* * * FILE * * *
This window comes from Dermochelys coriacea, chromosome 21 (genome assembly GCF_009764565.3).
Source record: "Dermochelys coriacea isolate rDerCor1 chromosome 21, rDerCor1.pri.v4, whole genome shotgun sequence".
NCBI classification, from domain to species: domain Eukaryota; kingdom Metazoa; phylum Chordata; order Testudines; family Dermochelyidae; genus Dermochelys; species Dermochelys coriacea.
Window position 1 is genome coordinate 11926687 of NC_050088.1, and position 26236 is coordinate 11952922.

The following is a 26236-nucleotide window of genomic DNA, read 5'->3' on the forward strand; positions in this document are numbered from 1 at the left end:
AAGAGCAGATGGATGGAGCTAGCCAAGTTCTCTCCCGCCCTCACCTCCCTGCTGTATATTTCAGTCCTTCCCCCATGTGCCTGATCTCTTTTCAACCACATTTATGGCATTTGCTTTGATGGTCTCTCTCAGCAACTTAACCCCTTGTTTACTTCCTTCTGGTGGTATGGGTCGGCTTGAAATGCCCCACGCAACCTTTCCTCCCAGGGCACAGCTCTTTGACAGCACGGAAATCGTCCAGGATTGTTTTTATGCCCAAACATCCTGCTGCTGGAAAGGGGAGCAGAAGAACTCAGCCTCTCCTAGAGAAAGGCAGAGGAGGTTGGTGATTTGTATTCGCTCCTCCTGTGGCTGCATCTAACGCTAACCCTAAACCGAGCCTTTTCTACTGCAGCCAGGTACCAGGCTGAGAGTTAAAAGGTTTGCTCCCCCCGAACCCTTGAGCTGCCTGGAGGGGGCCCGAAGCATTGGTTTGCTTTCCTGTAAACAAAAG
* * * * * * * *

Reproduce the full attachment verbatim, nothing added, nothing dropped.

This window comes from Dermochelys coriacea, chromosome 21 (genome assembly GCF_009764565.3).
Source record: "Dermochelys coriacea isolate rDerCor1 chromosome 21, rDerCor1.pri.v4, whole genome shotgun sequence".
NCBI classification, from domain to species: domain Eukaryota; kingdom Metazoa; phylum Chordata; order Testudines; family Dermochelyidae; genus Dermochelys; species Dermochelys coriacea.
Window position 1 is genome coordinate 11926687 of NC_050088.1, and position 26236 is coordinate 11952922.

The following is a 26236-nucleotide window of genomic DNA, read 5'->3' on the forward strand; positions in this document are numbered from 1 at the left end:
AAGAGCAGATGGATGGAGCTAGCCAAGTTCTCTCCCGCCCTCACCTCCCTGCTGTATATTTCAGTCCTTCCCCCATGTGCCTGATCTCTTTTCAACCACATTTATGGCATTTGCTTTGATGGTCTCTCTCAGCAACTTAACCCCTTGTTTACTTCCTTCTGGTGGTATGGGTCGGCTTGAAATGCCCCACGCAACCTTTCCTCCCAGGGCACAGCTCTTTGACAGCACGGAAATCGTCCAGGATTGTTTTTATGCCCAAACATCCTGCTGCTGGAAAGGGGAGCAGAAGAACTCAGCCTCTCCTAGAGAAAGGCAGAGGAGGTTGGTGATTTGTATTCGCTCCTCCTGTGGCTGCATCTAACGCTAACCCTAAACCGAGCCTTTTCTACTGCAGCCAGGTACCAGGCTGAGAGTTAAAAGGTTTGCTCCCCCCGAACCCTTGAGCTGCCTGGAGGGGGCCCGAAGCATTGGTTTGCTTTCCTGTAAACAAAAG